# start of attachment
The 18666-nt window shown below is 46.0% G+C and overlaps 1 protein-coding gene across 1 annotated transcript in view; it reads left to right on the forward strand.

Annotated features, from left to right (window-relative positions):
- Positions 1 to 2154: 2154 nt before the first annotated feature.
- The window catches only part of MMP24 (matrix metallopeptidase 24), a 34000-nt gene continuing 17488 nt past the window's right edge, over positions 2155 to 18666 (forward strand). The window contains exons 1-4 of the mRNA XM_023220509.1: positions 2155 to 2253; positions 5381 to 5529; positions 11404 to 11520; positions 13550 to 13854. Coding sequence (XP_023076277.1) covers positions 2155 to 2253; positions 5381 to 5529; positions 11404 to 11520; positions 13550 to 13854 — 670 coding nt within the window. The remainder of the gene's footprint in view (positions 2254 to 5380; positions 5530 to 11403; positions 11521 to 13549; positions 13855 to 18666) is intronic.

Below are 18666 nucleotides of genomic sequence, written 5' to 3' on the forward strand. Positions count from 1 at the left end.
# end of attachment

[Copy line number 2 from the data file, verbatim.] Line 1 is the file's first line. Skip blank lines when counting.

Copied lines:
Annotated features, from left to right (window-relative positions):